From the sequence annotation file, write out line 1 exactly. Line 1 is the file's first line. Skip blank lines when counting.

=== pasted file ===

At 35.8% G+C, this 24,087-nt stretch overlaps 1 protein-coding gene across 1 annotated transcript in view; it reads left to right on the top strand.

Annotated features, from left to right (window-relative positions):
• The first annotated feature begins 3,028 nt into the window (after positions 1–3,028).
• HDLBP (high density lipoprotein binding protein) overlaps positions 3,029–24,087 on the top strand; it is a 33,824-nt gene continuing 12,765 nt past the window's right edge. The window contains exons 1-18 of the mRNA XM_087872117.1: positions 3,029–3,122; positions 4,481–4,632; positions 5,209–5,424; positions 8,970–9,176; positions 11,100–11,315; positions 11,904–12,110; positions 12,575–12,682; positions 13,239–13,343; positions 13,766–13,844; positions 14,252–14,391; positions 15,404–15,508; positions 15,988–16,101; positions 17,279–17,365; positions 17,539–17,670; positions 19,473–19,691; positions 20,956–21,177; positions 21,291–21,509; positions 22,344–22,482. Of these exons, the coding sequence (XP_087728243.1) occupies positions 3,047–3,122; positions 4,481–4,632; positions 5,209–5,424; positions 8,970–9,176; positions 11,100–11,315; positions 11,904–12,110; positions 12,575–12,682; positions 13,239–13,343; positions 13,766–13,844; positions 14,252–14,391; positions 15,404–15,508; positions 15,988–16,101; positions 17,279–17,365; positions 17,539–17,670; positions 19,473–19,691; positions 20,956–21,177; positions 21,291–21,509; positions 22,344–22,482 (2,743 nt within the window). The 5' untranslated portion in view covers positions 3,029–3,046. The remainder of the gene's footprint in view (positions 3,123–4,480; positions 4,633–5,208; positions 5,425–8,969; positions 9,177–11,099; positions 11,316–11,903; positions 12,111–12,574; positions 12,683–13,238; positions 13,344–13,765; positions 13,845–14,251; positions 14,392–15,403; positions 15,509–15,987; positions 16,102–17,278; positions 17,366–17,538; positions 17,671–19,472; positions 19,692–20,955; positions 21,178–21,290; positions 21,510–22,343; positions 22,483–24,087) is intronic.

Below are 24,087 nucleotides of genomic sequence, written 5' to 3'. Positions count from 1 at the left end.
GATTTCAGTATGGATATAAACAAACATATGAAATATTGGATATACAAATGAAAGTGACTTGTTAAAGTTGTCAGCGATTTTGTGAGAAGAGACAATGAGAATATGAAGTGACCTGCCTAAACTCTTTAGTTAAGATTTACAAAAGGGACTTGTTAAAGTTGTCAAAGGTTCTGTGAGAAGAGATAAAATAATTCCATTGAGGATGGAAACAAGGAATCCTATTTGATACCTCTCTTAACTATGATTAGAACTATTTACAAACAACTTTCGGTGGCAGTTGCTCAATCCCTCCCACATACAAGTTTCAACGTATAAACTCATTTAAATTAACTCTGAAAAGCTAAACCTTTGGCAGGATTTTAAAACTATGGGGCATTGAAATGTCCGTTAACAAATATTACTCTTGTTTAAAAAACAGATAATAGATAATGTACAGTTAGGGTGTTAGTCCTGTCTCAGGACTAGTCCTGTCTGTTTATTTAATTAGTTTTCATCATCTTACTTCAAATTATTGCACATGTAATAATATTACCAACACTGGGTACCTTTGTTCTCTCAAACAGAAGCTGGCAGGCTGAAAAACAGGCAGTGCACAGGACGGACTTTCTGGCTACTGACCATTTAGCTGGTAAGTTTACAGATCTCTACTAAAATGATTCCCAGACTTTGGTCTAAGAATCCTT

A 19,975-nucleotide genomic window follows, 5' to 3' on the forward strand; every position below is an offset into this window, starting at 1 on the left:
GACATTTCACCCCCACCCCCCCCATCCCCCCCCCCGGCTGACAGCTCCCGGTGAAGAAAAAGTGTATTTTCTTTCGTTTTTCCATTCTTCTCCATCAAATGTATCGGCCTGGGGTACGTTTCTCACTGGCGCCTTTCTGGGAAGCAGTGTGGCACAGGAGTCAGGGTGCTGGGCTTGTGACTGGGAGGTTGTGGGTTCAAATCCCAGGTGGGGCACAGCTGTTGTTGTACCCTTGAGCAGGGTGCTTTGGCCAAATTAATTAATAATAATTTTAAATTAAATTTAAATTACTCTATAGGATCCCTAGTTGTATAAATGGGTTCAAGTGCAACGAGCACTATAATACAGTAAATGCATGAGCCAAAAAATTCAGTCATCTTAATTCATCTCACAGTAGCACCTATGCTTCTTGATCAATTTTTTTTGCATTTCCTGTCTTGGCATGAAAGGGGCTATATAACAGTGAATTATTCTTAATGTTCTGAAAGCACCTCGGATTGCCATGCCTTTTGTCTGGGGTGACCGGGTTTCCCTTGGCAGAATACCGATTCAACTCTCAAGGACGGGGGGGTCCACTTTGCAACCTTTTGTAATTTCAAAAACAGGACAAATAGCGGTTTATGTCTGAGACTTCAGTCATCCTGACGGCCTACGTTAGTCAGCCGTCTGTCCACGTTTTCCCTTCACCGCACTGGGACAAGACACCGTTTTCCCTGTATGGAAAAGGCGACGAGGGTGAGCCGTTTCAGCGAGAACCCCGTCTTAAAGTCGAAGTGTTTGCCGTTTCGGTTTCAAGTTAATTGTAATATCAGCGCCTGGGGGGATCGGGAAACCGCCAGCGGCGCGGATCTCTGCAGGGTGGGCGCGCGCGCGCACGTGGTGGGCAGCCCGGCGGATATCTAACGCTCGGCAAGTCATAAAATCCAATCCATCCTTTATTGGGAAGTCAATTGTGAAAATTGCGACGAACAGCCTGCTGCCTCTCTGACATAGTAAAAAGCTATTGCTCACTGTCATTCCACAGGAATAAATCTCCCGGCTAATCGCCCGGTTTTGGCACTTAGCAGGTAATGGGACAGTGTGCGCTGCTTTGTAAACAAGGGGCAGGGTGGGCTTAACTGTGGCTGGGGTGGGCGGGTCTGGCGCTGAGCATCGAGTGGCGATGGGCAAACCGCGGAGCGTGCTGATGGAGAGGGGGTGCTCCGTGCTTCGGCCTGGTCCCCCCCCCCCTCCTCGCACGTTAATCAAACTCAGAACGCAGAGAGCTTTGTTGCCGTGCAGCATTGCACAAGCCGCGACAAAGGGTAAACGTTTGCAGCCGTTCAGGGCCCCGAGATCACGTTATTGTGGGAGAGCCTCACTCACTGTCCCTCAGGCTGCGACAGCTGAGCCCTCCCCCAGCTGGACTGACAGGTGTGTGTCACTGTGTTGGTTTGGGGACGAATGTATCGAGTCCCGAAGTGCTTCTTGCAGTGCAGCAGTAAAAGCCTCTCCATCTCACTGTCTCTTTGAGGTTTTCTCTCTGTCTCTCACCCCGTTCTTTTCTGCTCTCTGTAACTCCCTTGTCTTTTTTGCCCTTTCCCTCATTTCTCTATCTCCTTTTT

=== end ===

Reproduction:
At 35.8% G+C, this 24,087-nt stretch overlaps 1 protein-coding gene across 1 annotated transcript in view; it reads left to right on the top strand.